Reconciling Multiculturalism in Today’s Canada – a national symposium

Online, November 12, 2021 to January 21, 2022

Registration and schedule: https://m50.artsrn.ualberta.ca/

The year 2021 marks the fiftieth anniversary of Canada’s policy of multiculturalism.

Adopted in 1971 in response to growing pressure from various Canadian constituencies for more recognition, the policy of multiculturalism brought about significant and lasting changes in Canadian society. Over the years, multiculturalism in Canada has been praised, critiqued, embraced, or deconstructed by politicians, scholars, and various stakeholder groups. Supporters of multiculturalism have asserted that the policy has promoted an inclusive and accepting Canadian society in which ethnocultural minorities have maintained their own unique cultures and identities while participating fully in mainstream Canadian institutions. Ukrainian Canadians, for example, having played an important role in the development and adoption of this policy, became its active promoters. With Quebec designating its own “intercultural model” to manage cultural diversity, critics have posited that multiculturalism has discouraged interethnic dialogue, fostered ghettoization, and encouraged cultural differences between various communities rather than informing their shared rights or identities as Canadians.

Yet, critics or not, those writing from a “settler” viewpoint have continued Canada’s long-established practice of excluding Indigenous peoples from key negotiations of Canadian rights and identity. Adopted just after the 1969 White Paper, where it was seen that all agreements, treaties, and compacts made with Indigenous nations were being eliminated, the multicultural model was still promoting the colonial perspective when it came to Indigenous peoples’ roles in the nation-building project. From Indigenous perspectives, therefore, the development of the Multiculturalism Act was felt to be a further way of erasing Indigenous presence, nationhood, and identity. Only in 1982 did the Canadian constitution finally recognize the inherent rights of Aboriginal peoples in Canada.

With the Truth and Reconciliation Commission (2008–15) having completed its work, Canadians still face the need to renegotiate the very foundations of their identity. Questions on this matter continue to persist:

Is there room for multiculturalism, as conceived in 1971 and later modified, in these new negotiations of what constitutes Canada and Canadian identity? Can the long-established discourse on multiculturalism, developed from the viewpoint of settler colonialism, engage with—and bring into the centre of the debate—Indigenous perspectives, ways of knowing, and notions of nationhood existing in this land now called Canada? In 2021, is it possible for Francophone Canadians and other ethnic and visible-minority groups to continue to dialogue about the multiculturalism policy’s various outcomes and colonial nature, in the effort to understand what it means to be Canadian?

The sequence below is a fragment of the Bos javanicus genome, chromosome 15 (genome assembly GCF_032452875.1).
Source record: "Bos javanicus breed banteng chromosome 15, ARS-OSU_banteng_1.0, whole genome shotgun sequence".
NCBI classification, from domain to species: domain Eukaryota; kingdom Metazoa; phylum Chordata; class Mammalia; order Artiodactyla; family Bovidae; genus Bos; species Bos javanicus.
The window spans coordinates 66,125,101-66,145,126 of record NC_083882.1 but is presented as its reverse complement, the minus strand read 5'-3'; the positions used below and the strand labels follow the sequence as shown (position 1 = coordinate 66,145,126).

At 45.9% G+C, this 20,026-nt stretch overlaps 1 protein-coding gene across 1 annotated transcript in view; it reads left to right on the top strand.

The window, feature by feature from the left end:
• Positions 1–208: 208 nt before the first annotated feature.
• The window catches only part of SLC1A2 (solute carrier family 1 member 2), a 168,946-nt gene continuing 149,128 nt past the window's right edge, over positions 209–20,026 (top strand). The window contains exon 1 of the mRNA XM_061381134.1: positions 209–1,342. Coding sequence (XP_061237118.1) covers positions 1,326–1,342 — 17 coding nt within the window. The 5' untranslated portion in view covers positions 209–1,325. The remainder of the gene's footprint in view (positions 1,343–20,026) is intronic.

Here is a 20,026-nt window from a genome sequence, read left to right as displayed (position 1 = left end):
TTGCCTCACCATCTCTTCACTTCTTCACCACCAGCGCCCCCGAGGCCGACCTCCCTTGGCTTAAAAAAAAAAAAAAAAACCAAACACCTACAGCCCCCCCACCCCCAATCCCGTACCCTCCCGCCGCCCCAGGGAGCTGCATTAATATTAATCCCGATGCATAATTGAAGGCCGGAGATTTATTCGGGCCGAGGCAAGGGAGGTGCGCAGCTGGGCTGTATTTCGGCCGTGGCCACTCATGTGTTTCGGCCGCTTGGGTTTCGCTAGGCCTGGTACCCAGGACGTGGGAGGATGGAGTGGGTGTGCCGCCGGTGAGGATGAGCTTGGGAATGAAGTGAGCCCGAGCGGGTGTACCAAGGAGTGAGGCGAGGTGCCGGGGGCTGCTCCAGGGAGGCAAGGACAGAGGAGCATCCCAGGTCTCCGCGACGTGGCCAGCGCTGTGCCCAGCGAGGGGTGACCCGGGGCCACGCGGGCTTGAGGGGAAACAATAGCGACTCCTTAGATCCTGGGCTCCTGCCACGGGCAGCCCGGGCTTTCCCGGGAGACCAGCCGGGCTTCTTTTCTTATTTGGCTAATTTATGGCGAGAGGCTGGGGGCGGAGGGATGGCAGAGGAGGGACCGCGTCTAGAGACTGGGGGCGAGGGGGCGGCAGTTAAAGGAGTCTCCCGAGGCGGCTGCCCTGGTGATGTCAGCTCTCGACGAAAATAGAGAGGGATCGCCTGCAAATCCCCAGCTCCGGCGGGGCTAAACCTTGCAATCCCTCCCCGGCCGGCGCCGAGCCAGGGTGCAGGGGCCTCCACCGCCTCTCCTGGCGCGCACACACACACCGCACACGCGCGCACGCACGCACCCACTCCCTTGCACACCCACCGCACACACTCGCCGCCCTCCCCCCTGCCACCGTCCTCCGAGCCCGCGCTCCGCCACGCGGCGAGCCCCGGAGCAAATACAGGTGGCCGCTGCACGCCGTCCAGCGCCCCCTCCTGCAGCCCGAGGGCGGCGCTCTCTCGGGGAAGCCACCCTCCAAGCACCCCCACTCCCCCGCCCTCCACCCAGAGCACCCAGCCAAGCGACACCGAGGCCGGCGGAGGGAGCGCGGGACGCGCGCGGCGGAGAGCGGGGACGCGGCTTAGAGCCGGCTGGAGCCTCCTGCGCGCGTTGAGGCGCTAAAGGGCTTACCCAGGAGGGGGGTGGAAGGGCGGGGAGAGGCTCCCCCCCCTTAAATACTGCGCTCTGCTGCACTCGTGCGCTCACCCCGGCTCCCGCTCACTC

We believe it is time to engage in this essential and much-needed dialogue, and the fiftieth anniversary of Canada’s multiculturalism policy offers us a meaningful opportunity to do so. We acknowledge our conversation with the University of Alberta’s Situated Knowledges, Indigenous Peoples and Place (SKIPP) Signature Area in developing these ideas.

In recognition of multiculturalism’s complex legacy, we are announcing an international symposium to discuss the changing nature, meanings, and applications of Canada’s complicated relationship with its own diversity in post-Truth and Reconciliation times. We envision the symposium as a platform for a thoughtful and respectful dialogue amongst different stakeholders, scholars, various peoples, and cultural groups about the legacy of Canada’s multiculturalism and its place in today’s Canadian society. We anticipate this event will address and offer some answers to the overarching question of what it means to be Canadian and share a national identity.

The symposium will draw upon wide-ranging perspectives in history, Indigenous studies, anthropology, cultural studies, literary studies, education, political sciences, women and gender studies, and other related areas, exploring several broadly-defined themes:

Canada’s Multiculturalism Revisited

History Lessons for Community Stakeholders

Multiculturalism, Indigeneity, and Reconciliation

From Multiculturalism to What?

The M50 Organizing Committee

Natalia Khanenko-Friesen Director, Canadian Institute of Ukrainian Studies

Srilata Ravi Director, Insitut pour le patrimoine et les recherches transdiciplinaires en francophonies canadiennes et internationales (IMELDA)

Geoffrey Rockwell Director, Kule Institute for Advanced Studies

 

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